If you live in the south of England, one of the biggest myths that you grow up with is the one that says that, “All Manchester United supporters are football tourists from Devon, Surrey, Ireland, Norway and South Korea. All football supporters in Manchester support City”. This is frequently cast around by City supporters and, of course, it’s not remotely true. Modern Manchester is a vast, sprawling city, and United are one of its great institutions. Manchester United supporters come from all walks of life, and in the 1970s, United’s travelling hooligans were amongst the most feared in the country. The factionalism of United’s support has never completely gone away, and one of the biggest challenges that has faced the breakaway club, FC United of Manchester, has been trying to steer clear of the worst behaved of those groups.
Considering the size of their support (and, more significantly, the size of their away support), they have been, broadly speaking, successful. Most FCUM matches are accompanied with a large, loud and quite often drunk away support but, all things considered, they pass off peacefully. This is in spite of occasional attempts by local knuckle-draggers to goad them into a fight, most notably when some Stoke City supporters turned up at a match between them and Staffordshire club Newcastle Town a couple of years ago and a similar event at the end of last season when some of Leeds United’s less endearing followers chose a confrontation with them at a match against Garforth Town rather than supporting their own team. FCUM have chosen, rightly, to follow an inclusive path – you don’t have to “hate Glazer” to support them, and you don’t have to give up following “Big United” to support FCUM. However, the factions remain and there are plenty of Manchester United supporters who hate FCUM with a passion.
Last Saturday afternoon was, to the casual observer, a fairly typical late July Saturday afternoon. FC United had their first away match of the season, on the other side of the country against Kettering Town, whilst a Manchester United Reserve XI were away against BSP club Altrincham at their Moss Lane stadium. FCUM’s away day was a mixed bag – they took an estimated 350 supporters but lost the match by two goals to nil. Events at Moss Lane, however, would come to overshadow anything going on in Northamptonshire. It was clear before the match between Manchester United and Altrincham that there was likely to be trouble. An off licence opposite the ground was looted, and approximately one hundred drunken youths were involved in trouble in and around the ground throughout the afternoon, including forcing their way through turnstiles, a disturbance in the bar at half-time and an invasion of the pitch which resulted in the referee abandoning the match with five minutes to play.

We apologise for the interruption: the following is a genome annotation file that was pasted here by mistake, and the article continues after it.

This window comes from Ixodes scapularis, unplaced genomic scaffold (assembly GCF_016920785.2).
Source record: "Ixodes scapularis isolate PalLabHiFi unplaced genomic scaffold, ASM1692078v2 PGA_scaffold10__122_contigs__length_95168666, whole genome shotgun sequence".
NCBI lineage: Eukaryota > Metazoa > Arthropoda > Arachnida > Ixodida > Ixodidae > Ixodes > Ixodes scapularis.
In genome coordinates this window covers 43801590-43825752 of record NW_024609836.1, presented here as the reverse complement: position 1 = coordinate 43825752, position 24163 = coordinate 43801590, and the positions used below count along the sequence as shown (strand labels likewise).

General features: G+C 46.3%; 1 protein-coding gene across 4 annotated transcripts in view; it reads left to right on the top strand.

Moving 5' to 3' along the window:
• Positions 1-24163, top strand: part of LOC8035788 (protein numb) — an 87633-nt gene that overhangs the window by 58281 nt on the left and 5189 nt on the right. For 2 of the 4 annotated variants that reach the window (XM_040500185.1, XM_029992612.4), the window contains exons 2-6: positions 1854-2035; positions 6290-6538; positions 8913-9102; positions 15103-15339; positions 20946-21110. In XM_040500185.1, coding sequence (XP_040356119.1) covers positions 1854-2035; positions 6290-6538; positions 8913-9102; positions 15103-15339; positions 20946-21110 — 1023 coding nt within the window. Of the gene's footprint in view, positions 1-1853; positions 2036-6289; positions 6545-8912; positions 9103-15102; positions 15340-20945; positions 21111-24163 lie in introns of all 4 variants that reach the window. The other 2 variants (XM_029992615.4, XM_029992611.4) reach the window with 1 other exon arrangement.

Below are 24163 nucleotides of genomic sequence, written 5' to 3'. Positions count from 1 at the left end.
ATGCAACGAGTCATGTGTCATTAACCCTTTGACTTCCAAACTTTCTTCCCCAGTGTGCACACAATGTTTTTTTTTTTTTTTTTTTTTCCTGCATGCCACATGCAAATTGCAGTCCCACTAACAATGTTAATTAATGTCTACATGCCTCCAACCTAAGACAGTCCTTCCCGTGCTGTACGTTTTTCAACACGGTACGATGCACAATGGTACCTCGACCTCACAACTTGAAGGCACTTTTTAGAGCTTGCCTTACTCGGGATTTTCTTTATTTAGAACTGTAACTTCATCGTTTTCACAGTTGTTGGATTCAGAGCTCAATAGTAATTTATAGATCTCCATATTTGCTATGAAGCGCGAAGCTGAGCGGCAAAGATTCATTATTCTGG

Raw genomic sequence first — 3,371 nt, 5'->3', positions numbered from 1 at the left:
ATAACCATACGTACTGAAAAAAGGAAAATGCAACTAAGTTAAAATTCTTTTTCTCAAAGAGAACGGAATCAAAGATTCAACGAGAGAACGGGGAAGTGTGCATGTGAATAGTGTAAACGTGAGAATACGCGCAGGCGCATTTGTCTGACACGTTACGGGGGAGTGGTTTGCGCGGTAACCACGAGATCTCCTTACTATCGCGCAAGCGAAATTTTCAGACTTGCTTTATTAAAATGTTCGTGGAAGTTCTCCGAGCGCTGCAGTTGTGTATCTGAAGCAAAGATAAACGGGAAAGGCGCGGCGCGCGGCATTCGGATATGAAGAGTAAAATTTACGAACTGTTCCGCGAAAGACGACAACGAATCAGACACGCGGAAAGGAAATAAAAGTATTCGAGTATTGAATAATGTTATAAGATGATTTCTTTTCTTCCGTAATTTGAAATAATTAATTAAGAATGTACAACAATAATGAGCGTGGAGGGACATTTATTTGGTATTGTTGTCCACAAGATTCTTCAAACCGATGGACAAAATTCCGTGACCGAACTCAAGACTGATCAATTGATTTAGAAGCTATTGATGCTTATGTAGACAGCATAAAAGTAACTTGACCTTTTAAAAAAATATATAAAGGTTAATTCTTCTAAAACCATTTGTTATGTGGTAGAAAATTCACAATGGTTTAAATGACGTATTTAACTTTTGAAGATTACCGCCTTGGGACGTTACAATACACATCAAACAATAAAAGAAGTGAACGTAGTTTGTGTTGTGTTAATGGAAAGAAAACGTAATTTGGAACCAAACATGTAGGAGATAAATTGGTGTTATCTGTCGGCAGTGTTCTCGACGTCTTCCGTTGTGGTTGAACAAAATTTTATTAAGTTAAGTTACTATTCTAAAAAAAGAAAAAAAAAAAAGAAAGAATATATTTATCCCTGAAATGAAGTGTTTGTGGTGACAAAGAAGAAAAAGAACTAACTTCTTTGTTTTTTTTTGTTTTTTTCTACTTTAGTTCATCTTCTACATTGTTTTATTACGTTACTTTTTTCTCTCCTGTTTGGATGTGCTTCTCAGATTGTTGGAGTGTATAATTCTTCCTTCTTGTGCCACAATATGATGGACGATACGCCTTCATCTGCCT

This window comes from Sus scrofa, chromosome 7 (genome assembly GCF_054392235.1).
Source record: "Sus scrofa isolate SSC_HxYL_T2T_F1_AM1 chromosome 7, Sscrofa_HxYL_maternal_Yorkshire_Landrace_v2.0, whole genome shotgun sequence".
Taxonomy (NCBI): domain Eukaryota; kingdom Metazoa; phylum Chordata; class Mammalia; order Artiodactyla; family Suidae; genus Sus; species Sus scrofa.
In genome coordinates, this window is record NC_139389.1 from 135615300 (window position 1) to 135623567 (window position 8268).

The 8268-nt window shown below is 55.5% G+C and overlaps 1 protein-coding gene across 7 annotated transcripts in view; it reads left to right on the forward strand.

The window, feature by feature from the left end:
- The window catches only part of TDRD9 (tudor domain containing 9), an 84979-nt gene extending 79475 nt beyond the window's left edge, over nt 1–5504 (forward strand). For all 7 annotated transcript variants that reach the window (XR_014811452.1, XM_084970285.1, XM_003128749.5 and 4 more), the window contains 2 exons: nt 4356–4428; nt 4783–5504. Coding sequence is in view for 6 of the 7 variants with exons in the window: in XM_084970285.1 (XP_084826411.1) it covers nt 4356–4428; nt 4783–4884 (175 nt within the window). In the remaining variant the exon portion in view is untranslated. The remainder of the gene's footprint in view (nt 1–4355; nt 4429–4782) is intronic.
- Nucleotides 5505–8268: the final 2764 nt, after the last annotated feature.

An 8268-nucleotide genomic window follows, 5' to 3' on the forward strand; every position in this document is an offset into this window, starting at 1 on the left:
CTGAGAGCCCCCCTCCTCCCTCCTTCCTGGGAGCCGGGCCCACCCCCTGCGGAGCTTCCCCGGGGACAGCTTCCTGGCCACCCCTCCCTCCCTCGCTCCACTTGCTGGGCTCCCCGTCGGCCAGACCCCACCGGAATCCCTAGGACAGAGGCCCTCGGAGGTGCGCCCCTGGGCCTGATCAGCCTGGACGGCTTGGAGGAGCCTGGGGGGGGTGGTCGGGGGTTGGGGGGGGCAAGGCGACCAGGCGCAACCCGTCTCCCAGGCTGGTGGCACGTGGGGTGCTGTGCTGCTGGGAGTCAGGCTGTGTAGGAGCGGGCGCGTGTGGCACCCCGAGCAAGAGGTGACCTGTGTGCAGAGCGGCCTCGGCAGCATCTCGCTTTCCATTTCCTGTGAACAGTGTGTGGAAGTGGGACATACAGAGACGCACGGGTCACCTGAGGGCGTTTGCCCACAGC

So far, so depressingly familiar. What happened next, however, was somewhat strange. Altrincham supporters, justifiably angry at damage done to their ground and the curtailment of their afternoon’s entertainment, blamed FC United’s supporters for it. This seemed to be based upon two factors. Firstly, some of those involved in the trouble were sticking “Love United Hate Glazer” stickers up around the Altrincham ground. Secondly, there was an unattributed comment, reportedly from a GMP police officer at Moss Lane who believed that those causing trouble there were “known FCUM hooligans”. Let’s take these one at time, then. Firstly, “Love United Hate Glazer” is far from being FCUM-specific – indeed, the LUHG website doesn’t refer to them a great deal at all. There are plenty of Manchester United supporters that loathe both FCUM and the Glazer family. Secondly, the “quotation” from an anonymous policeman is riddled with flaws. Presuming that said officer wasn’t sitting at a laptop with photos of local hooligans on it, how would he know from sight which club they were affiliated to?
Contrary to the opinions of Altrincham’s supporters, the evidence would seem to indicate that the trouble was somewhat closer to home. Watching the hoolie porn back on YouTube, there are no FCUM flags at the match, and in one piece of footage a song eulogising Alex Ferguson can quite clearly be heard – not, considering his comments about FCUM, something you’d expect to hear from their supporters. Also, this curious Facebook page came up in a thread on the Altrincham, featuring photos that appear to have been taken by someone that was, to say the least, close to the trouble on Saturday. Lots of pictures of Manchester United (including many taken from inside grounds, and almost all displaying a flag that can clearly be seen in a YouTube video of the Altrincham match), but again nothing about FCUM. There is clearly bad blood between FCUM and Altrincham (and I would reiterate that I fully understand their dismay at what happened on Saturday), but I can’t help but think that they have jumped very quickly to point an insultingly accusing finger in completely the wrong direction.
This evening, ironically, Altrincham are playing FC United in a pre-season friendly in a match that many supporters from both of the clubs concerned felt should be called off. At the time of writing, there are no rumours of the ground having burnt down, which lends credence to my initial belief that FC United were nothing to do with Saturday’s unfortunate events. They might well be owed an apology.